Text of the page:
Teaching math and challenging gender stereotypes, one equation at a time
“You teach English and mathematics? That’s unusual for Zambia,” a friendly man I met while traveling back to my site said the other day.
Later I thought to myself, did you mean that teaching English and math is rare for Zambia or rare for a woman in Zambia? Does it even have anything to do with the combination of the two subjects or instead just that a woman is teaching math, period?
I absolutely understood this man’s curiosity and the gendered implications behind it. I will likely be the only female math teacher my Grade 9 class will have for the rest of their secondary education and, if they make it that far, higher education. I’ve been with them for almost two years now and from the beginning felt obligated to treat teaching math as a feminist project.
My primary assignment is teaching English and that has been a major, important component of my service. However, in the Peace Corps projects often don’t go exactly as planned. In fact, they never do. I didn’t anticipate I’d be teaching math, but once I spent a Saturday practicing adding fractions in the sand with 15-year-old Fridah, I knew I wanted to continue working with these kids to solve problems.
From a young age, girls are told that they can’t do math as well as boys. And while that message isn’t always articulated explicitly, it’s very clear when they notice who becomes an accountant or doctor and who becomes a secretary or nurse. Or who teaches upper level math and who doesn’t.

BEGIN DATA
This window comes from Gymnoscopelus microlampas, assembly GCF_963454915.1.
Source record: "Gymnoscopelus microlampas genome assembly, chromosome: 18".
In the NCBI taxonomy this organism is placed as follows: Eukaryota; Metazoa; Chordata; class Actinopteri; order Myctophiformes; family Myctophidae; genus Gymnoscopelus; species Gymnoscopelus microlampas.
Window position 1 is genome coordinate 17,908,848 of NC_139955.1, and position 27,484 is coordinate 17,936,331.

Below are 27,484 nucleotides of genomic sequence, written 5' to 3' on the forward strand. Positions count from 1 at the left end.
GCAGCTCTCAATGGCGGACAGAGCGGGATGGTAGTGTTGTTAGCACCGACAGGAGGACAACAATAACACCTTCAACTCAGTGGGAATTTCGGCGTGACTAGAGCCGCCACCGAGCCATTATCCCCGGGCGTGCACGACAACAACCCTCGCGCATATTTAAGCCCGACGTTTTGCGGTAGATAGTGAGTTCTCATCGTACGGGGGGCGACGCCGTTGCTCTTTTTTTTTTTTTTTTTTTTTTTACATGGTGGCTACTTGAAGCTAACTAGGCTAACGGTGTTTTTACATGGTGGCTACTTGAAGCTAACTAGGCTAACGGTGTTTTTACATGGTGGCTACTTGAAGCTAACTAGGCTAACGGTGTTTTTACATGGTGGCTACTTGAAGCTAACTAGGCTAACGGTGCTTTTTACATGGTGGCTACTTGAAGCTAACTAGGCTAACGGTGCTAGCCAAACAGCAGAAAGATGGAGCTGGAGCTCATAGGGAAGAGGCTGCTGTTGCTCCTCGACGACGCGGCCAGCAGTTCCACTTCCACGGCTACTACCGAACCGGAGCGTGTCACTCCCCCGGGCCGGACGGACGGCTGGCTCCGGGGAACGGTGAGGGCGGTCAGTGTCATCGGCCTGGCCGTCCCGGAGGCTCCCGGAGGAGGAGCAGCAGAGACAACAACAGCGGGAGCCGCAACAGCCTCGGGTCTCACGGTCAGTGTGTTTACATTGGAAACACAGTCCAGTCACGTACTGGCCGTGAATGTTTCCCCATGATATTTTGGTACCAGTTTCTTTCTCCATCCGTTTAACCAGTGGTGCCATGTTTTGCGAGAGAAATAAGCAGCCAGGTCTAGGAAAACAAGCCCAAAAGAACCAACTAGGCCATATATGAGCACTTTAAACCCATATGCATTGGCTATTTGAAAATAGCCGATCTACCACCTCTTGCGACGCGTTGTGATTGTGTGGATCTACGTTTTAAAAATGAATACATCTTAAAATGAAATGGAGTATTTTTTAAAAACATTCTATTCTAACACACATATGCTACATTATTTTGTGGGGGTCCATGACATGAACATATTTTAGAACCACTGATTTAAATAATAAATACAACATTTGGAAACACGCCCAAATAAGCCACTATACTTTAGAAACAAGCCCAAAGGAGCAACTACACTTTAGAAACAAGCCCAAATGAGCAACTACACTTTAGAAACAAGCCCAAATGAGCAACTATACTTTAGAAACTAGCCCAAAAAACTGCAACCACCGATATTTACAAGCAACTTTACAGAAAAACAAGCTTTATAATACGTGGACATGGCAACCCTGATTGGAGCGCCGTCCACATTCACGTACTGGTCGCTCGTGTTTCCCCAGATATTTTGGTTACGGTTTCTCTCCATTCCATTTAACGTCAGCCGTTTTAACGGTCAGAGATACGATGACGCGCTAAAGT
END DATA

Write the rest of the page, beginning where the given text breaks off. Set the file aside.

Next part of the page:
By teaching Grade 8 and 9 math, beyond delivering a curriculum, I hoped that my presence as a woman in the room during math class, a space and time typically reserved for men, would matter. Representation is key, especially with teenagers who may or may not continue with school next year due to low literacy levels, test scores, lack of funds or pregnancy. Not surprisingly, these issues disproportionately affect girls.
I’d be satisfied if
after having a female math teacher just one girl thinks she can pursue a career
she didn’t realize she could before or if one boy respects his future wife’s
intellect and celebrates it.
Yes, many of my students, girls and boys, went from hardly being able to add fractions to now coasting through simultaneous equations and Pythagoras's theorem. And I’m proud of that. I’m proud to see girls raising their hands just as much as boys, and girls and boys pushing through adolescent awkwardness together to tirelessly help each other succeed. But rather than some expert technical teaching methods, I’m fairly certain that the greatest portion of their progress came from them, not me.
All they needed was an environment in which to freely thrive, one that encouraged collaboration and as many questions as possible; the drive was already there. They are the ones who plead with me to give them more homework problems. Girls and boys tell me, “Madam, you wrote that problem wrong.” They ask where that number came from and what we should do with it.
We've played games and discussed the difference between an inclusive and exclusive tax and studied for the national exams, but a thread I’ve seen every day is a group of kids taking ownership of their education. They know what it means, in a way I never will, for education to no longer be an option. So they grasp it with everything they have.
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